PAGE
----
Referring to FIG. 1(d), a traditional barbell of the prior art with a straight gripping portion 30 is embodied.

FIG. 6 illustrates an arrangement of the elements of barbell 10 prior to assembly into a finished product. These elements include first end 16, second end 18 and intermediate region 14. As shown in FIG. 1(a) gripping portions 12 and 12′ are located equidistant from center of barbell 10. As shown in FIG. 6 gripping portions 12 and 12′ each comprise a pair of arcuate segments and a crossbar. Thus gripping portion 12 consists of arcuate segments 30 and 31 and crossbar 34 whereas gripping portion 12′ consists of arcuate segments 30′ and 31′ and crossbar 34′.

To further facilitate using the barbell of this invention the interior end portions 38 and 38′ of arcuate segments 30 and 31 are knurled around their entire circumferences and vertical segments 34 and 34′ are likewise knurled around its entire circumference. In a similar manner the interior portions 40 and 40′ of arcuate segments 30′ and 31′ are knurled around their entire circumferences. The knurled surfaces described herein provide two very important features of this invention. First they guide the user to the barbell's proper lifting location. By locating the knurled surfaces on the inside of gripping portions 12 and 12′ the user knows exactly where the barbell should be gripped for a proper exercise routine. It is well known that exercise can cause the hands to perspire which can result in the barbell slipping during usage resulting in a possible injury. A knurled surface enhances gripping and reduces accidental slipping of the barbell.

A further design feature of the present invention is shown in FIG. 7. The ends 42, 42a, 42b and 42c of arcuate segments 30 and 31 are curved in a concave manner so that they can mate with end portions 16 and 18, and intermediate region 14. In a similar manner ends 44 and 44a of crossbar 34 are also curved in a concave manner so they can mate respectively with arcuate segments 30 and 31.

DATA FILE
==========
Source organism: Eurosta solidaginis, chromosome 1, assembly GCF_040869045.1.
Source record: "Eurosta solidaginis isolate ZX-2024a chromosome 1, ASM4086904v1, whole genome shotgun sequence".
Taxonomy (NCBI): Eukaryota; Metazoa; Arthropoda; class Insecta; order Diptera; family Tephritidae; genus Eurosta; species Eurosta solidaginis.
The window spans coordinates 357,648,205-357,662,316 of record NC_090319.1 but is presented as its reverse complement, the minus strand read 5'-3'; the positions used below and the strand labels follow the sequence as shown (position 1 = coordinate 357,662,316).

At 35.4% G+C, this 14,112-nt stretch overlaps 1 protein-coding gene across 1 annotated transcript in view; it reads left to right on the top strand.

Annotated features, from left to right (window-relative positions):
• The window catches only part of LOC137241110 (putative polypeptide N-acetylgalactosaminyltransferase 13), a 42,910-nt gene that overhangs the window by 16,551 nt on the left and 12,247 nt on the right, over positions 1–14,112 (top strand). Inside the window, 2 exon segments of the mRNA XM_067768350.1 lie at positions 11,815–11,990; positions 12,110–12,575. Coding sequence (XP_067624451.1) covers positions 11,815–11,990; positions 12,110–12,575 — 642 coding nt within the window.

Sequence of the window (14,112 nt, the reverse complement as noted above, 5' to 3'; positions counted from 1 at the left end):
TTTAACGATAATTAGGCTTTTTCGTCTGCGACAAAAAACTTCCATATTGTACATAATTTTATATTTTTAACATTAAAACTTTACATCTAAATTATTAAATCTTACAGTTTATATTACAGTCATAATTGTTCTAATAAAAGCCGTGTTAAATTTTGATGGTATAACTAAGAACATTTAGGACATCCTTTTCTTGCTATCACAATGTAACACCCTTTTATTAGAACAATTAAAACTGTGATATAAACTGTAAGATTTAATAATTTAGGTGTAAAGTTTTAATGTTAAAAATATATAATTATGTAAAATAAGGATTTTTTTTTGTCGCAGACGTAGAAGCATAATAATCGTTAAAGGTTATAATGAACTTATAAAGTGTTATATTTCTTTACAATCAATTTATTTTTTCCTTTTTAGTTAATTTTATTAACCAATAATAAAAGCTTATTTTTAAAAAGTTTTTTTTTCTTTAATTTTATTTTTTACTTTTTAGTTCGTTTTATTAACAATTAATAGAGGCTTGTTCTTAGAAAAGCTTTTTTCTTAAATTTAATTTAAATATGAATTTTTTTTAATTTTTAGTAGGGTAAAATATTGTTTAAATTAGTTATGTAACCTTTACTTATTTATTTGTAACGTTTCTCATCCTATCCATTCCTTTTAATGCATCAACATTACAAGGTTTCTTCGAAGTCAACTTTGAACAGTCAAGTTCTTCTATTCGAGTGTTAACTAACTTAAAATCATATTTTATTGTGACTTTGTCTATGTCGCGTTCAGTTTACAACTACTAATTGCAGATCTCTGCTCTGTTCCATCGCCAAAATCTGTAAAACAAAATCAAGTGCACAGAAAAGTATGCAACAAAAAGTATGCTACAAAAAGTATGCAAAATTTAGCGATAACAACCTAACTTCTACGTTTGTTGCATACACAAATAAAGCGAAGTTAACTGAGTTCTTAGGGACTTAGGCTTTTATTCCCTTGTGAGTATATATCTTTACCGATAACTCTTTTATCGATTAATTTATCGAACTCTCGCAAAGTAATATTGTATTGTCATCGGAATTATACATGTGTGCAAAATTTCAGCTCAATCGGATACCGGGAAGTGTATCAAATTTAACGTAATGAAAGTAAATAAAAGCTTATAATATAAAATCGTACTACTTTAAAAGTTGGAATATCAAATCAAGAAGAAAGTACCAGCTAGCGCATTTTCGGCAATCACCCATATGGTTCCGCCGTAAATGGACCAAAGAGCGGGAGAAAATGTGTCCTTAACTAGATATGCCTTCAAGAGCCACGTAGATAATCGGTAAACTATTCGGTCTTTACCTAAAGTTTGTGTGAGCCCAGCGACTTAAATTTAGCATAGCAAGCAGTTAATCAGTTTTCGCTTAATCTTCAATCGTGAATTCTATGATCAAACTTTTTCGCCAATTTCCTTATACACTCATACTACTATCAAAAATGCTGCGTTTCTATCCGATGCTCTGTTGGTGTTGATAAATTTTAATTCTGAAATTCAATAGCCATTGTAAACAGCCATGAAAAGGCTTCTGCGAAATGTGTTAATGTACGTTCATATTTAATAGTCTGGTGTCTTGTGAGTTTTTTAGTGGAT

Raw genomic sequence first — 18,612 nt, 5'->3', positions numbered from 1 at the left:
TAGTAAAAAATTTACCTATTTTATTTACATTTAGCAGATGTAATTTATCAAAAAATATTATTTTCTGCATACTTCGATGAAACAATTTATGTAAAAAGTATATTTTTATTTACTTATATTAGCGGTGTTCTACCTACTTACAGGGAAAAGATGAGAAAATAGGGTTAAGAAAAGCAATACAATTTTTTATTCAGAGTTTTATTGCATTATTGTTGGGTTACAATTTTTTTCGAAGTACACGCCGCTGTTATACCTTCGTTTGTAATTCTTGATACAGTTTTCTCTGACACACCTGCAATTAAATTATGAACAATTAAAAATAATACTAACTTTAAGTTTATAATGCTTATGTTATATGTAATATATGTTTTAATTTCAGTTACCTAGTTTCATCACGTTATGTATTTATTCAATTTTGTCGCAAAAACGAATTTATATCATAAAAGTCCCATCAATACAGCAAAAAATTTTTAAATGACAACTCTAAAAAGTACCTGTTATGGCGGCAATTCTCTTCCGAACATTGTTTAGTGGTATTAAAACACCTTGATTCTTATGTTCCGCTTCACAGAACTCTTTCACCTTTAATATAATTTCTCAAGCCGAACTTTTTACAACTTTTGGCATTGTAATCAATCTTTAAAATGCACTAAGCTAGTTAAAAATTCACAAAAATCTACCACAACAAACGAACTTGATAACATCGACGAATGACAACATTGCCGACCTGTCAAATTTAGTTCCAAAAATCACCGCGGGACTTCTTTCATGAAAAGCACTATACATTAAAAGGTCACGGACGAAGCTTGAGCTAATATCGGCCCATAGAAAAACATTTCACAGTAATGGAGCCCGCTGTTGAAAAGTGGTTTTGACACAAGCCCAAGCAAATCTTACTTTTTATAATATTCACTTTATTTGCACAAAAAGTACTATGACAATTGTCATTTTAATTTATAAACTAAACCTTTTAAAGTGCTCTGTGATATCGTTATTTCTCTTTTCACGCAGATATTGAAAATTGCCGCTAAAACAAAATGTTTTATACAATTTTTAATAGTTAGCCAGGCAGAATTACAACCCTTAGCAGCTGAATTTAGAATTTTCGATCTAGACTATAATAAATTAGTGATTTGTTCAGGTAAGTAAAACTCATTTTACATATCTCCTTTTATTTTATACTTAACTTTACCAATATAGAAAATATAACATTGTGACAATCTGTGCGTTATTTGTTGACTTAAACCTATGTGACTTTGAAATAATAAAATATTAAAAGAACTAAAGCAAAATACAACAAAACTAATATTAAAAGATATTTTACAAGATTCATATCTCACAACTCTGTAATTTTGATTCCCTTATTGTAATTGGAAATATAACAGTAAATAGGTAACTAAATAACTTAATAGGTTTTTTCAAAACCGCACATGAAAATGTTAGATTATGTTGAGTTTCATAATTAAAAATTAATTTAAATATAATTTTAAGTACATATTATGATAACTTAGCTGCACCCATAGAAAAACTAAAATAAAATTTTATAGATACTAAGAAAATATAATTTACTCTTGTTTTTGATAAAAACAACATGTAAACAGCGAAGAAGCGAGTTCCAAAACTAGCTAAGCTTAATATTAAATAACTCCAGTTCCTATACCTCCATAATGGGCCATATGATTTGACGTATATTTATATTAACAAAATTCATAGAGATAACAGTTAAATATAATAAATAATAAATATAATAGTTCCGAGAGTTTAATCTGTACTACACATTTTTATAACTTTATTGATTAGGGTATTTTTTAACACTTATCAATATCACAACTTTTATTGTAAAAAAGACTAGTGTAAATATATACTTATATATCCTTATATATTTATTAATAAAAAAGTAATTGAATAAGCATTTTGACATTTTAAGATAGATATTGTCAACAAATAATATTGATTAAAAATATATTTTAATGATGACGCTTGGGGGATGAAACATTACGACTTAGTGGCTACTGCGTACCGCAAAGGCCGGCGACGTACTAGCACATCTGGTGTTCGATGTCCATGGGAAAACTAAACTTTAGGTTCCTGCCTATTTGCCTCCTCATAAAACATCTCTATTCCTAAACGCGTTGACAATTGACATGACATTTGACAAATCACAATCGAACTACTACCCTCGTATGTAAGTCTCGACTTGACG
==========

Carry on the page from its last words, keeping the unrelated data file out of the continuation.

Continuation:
Thus when the individual elements of barbell 10 are assembled into a finished product capable of being used as for example by welding, the elements will all fit together in an attractive product without any misfitting elements.

FIG. 8 illustrates an assembled and completed barbell constructed in accordance with the description described therein.

FIG. 9(a) discloses an embodiment of the present invention wherein the barbell is portable can be disassembled to store in a carrying bag, such as a gym bag. The disassembled barbell 110 has three parts: a first end 116 having a first gripping portion 112 and a second end 118 having a second gripping portion 112′ and an intermediate region 114 having a first and second insert 117 on each end. Optionally, the intermediate region 114 can have a foam sleeve (not shown) over the region which provides cushioning of the region. The first and second gripping portions 112 and 112′ have a first and second small opening 115 which is an appropriate size to engage with first and second bullet catch 113 mounted on the ends of the intermediate region 114. Additionally, the first and second gripping portions 112 and 112′ each have a first and second engaging opening 116, which is designed to receive the first and second insert 117. As the first and second insert 117 are assembled by inserting into the first and second engaging openings 116, the first and second bullet catch 113 are aligned with the first and second small opening 115 to catch and hold in place the intermediate region 114. The assembled barbell 110 is shown in FIG. 9(b).